HONG KONG — Tens of thousands of Hong Kong residents took to the streets in protest Monday, demanding their widely disliked Beijing-backed leader resign and pressing for promised democratic reforms so they can choose their own top representative.
The annual protest march has become increasingly popular, underscoring the growing gulf between Hong Kong and the mainland 16 years after the city ceased to be a British colony and came back under Beijing’s control.
This year the protesters unleashed their anger at the performance of Leung Chun-ying, who has been beset by one controversy after another since he took office a year ago. Leung was not elected but instead picked by a committee of mostly pro-Beijing and pro-business elites.
Organizers said 430,000 turned out, while police said 66,000 took part at the event’s peak. Hong Kong University researchers put the number at 88,000-98,000. In 2003, half a million people took to the streets to rally against a proposed anti-subversion law, which shocked Beijing and played a big role in the eventual resignation of the city’s then-leader, Tung Chee-hwa.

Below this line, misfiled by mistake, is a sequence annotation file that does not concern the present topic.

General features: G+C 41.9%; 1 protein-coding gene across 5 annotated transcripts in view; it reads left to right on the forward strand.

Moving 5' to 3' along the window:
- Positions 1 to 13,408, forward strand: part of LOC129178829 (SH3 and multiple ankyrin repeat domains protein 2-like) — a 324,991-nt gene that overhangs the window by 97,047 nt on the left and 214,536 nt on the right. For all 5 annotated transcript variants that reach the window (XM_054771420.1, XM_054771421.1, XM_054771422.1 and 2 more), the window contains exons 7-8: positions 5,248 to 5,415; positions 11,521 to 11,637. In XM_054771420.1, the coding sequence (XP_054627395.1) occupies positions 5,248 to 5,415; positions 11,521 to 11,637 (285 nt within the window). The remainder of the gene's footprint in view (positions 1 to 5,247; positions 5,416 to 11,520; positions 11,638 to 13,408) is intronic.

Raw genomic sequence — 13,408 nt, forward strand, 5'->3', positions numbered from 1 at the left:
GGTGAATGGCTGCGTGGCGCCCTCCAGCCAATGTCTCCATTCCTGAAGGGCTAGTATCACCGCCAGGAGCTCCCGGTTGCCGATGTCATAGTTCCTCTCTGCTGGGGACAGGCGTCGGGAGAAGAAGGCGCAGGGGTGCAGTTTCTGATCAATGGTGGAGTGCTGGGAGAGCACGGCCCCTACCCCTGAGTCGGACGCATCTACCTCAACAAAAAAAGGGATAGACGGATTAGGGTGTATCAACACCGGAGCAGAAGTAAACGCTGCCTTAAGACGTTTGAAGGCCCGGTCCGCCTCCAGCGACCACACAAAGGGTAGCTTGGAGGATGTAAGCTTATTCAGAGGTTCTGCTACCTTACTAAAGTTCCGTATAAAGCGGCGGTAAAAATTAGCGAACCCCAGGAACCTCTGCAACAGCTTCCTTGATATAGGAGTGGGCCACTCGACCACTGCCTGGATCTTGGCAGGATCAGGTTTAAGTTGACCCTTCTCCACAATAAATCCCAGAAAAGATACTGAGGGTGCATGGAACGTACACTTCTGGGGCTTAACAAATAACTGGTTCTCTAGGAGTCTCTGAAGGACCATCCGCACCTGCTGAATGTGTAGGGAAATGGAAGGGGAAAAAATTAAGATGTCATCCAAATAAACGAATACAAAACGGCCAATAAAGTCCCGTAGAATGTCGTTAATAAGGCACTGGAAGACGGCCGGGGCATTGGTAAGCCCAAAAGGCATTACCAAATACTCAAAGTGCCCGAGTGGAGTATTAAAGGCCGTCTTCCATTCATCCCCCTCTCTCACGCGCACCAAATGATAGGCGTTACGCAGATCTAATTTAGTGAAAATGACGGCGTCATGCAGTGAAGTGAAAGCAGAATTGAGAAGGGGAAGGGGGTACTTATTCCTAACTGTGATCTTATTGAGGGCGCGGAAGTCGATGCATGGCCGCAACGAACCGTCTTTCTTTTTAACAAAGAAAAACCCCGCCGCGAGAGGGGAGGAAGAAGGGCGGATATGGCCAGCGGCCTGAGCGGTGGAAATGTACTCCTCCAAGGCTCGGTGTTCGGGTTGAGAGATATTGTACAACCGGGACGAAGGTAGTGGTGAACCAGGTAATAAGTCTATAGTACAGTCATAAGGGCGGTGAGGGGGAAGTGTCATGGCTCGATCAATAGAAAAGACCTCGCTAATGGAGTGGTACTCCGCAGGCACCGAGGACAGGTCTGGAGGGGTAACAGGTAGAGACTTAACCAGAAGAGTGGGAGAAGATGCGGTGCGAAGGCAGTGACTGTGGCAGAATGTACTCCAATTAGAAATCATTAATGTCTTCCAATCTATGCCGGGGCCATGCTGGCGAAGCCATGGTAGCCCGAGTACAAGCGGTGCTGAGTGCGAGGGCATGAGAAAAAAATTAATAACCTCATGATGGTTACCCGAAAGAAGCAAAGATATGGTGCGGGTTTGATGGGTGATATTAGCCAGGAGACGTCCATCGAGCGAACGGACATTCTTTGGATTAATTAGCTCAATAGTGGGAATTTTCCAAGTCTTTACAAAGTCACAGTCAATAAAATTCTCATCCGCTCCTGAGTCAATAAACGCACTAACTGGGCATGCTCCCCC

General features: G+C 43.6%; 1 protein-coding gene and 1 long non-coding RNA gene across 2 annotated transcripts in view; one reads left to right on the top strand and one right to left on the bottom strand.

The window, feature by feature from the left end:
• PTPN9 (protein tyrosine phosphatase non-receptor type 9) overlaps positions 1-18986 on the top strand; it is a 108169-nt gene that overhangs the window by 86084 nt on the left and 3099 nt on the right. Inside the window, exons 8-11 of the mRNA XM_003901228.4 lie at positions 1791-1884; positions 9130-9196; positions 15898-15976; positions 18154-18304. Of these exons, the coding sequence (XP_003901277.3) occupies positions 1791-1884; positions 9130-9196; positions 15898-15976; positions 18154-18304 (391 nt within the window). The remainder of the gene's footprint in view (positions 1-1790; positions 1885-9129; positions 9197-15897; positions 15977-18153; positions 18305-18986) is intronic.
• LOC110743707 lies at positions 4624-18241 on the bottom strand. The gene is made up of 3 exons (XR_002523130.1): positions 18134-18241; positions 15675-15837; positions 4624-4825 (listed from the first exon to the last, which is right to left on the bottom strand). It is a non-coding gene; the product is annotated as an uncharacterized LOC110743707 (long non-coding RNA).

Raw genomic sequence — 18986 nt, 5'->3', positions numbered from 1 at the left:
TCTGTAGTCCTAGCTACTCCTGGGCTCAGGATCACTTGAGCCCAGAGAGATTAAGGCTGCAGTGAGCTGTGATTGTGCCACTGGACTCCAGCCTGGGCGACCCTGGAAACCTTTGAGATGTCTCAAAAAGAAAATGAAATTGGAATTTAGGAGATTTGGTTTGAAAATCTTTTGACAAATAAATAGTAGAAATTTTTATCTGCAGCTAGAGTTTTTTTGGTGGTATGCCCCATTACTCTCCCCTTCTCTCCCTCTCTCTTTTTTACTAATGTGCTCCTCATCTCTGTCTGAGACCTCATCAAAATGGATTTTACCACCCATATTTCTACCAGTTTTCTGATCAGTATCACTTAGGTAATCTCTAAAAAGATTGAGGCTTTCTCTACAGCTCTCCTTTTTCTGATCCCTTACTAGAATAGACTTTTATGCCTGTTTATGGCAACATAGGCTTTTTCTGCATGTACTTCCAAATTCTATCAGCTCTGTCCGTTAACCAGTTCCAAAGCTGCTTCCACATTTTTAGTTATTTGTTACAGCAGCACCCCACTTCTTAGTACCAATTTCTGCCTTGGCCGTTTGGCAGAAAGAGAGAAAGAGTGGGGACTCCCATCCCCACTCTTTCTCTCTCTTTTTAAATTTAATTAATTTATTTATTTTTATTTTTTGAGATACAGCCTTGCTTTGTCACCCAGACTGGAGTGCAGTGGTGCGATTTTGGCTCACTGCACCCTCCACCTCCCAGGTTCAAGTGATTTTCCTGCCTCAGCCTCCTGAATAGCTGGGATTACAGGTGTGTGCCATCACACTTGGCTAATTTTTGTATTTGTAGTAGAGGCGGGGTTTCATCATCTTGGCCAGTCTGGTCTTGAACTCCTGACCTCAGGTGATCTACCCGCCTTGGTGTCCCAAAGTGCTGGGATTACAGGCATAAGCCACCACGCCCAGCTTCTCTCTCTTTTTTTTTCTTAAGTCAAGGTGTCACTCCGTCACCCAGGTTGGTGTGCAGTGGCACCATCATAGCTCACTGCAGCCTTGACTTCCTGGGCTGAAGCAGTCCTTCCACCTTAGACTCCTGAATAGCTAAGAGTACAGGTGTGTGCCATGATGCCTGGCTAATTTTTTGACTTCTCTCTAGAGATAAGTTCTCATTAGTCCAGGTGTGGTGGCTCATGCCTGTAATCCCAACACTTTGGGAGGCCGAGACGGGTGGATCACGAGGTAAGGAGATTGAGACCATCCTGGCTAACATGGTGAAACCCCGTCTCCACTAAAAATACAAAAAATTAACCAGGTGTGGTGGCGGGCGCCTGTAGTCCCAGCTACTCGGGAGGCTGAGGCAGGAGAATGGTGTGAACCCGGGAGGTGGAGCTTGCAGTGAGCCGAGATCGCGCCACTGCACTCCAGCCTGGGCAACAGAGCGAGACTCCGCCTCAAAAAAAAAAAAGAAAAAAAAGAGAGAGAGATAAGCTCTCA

Beijing has pledged to let Hong Kong residents pick their leader, known as the chief executive, no earlier than 2017 and the entire Legislature by 2020. But residents of the city, a special administrative region of China, are frustrated that there have been few signs of progress on drawing up an outline and some fear that it may never happen.
‘‘Hong Kong people have been waiting too long for universal suffrage and for building a democratic city,’’ said Andrew Shum of Civil Human Rights Front, the group that organized the event. ‘‘Many people feel very angry.’’
Speaking at a ceremony marking Hong Kong’s return to China, Leung said that the ‘‘government will launch a consultation at an appropriate juncture’’ on introducing full democracy. He later told reporters the government will listen ‘‘carefully’’ to protesters’ demands.
Leung’s popularity slumped to near an all-time low in mid-June, according to Hong Kong University pollsters.
Soon after taking office, Leung, a self-made millionaire, was hit by a scandal involving illegal additions to his mansion.